Sometimes the profound truths are the easiest to understand.
This is particularly true when it comes to investing. Many investors make the process much more difficult than it needs to be. At its core, investing is a simple process governed by a few irrefutable axioms.
Choosing investments based on what you already know is one of these simple yet profound truths. I first heard this rule articulated by Peter Lynch, the superstar manager of Fidelity's Magellan Fund. Lynch wrote one of the best books on the stock market, "One Up On Wall Street," in which he stresses this simple investing rule.
Leading commodity trader Jim Rogers also repeats this mantra whenever he is asked what to invest in. I learned this several years ago when I interviewed Rogers while he was running on a treadmill -- an interviewing first for me -- in his home gym. When I asked if he cared to share any investing tips, he replied, "Look around you -- what do you see?"
I saw racks of dumbbells and a pitcher of orange juice, among many other things. I must have had a perplexed look on my face because he said, "Invest in items you use every day, because if you use them, it is very likely everyone else does."
I was hoping for specific tips to pass along, so I was disappointed he wasn't willing to share any insider-type information -- but after further consideration, his suggestion struck me as profound. I remembered it was the same advice Lynch offered in his best-selling book.
Since then, I have integrated this idea into my investment choices. Recently, I took an extreme look at the concept. Drilling down, I asked myself: What single item do I and nearly everyone else on the planet use on a daily basis?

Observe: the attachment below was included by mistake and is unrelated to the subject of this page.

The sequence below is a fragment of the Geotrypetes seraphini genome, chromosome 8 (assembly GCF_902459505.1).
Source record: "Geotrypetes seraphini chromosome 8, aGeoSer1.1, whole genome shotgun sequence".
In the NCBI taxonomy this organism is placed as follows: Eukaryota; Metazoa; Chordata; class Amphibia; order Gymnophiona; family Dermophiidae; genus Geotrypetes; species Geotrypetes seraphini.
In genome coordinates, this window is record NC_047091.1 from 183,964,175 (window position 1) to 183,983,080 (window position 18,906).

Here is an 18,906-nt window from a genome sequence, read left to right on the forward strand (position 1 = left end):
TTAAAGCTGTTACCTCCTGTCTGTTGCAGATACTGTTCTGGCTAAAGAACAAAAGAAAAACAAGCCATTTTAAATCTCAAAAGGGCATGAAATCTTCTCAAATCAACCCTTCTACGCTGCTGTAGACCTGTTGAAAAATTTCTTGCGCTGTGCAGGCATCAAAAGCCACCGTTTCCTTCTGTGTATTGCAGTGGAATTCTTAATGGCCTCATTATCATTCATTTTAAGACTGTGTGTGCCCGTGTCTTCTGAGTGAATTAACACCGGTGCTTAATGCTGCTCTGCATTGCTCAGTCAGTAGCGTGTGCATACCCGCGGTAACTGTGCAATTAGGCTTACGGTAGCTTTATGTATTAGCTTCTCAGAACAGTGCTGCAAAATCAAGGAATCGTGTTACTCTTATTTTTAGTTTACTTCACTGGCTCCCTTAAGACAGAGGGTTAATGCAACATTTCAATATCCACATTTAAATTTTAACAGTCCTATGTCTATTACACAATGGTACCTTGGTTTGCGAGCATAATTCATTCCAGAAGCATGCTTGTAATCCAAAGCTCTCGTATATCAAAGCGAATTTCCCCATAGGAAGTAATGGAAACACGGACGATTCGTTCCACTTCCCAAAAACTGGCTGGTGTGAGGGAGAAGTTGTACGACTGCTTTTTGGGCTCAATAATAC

My first and obvious answers were air and water. Aside from a few niche hedge fund making a market in water rights and the water company utilities, there wasn't much exciting news there. No one has figured out how to commoditize the air we breathe, so that option hit the skids, too.
Finally, I thought of toilet paper as being the single item used by most everyone on a daily basis. Everyone from the wealthiest people in the world to the most downtrodden use this product at least once per day. The average person uses 20,805 sheets of toilet paper a year, according to online retailer ToiletPaperWorld.com.
|© 2013 Orchids Paper Products|
|Orchids Paper markets directly to consumers under a variety of names, such as Colortex bathroom tissue.
Founded in 1976, Orchids Paper's product line consists of bathroom tissue, paper towels and paper napkins. The company markets directly to consumers under a variety of names through assorted types of stores. It also sells "parent rolls" wholesale to firms that label and market under their own brand names.
Orchids boasts a market cap of just over $216 million, annual revenue of nearly $101 million and gross profit of $22.6 million. Shares of TIS have risen 55% over the past 52 weeks, which compares with the S&P 500's gain of just less than 16%. Orchids' other appealing metrics include the more than 28% of outstanding shares held by insiders, and the forward annual dividend yield isn't shabby at 5%.
The company reported record net sales of $29 million in the second quarter, and earnings before interest, taxes, depreciation and amortization (EBITDA) climbed 27% to over $6 million. Guidance was solid, with CEO Robert Snyder estimating that converted product shipments in the second half of 2013 would be at an annualized run rate of between 8.6 million and 9.1 million cases.
What really attracted me to this company is the technical picture. Shares have been in a solid uptrend since April 15. The stock has recently hit resistance in the $28 area and is building a base.
Risks to Consider: This company certainly fits the "buy what you know" axiom. However, like all other stock investments, it is not without risk. Always be certain to diversify and use stop-losses when investing.
Action to Take --> I love this stock on a breakout close above $28. My nine-month target price is $33, and the initial stop level should be just below $26.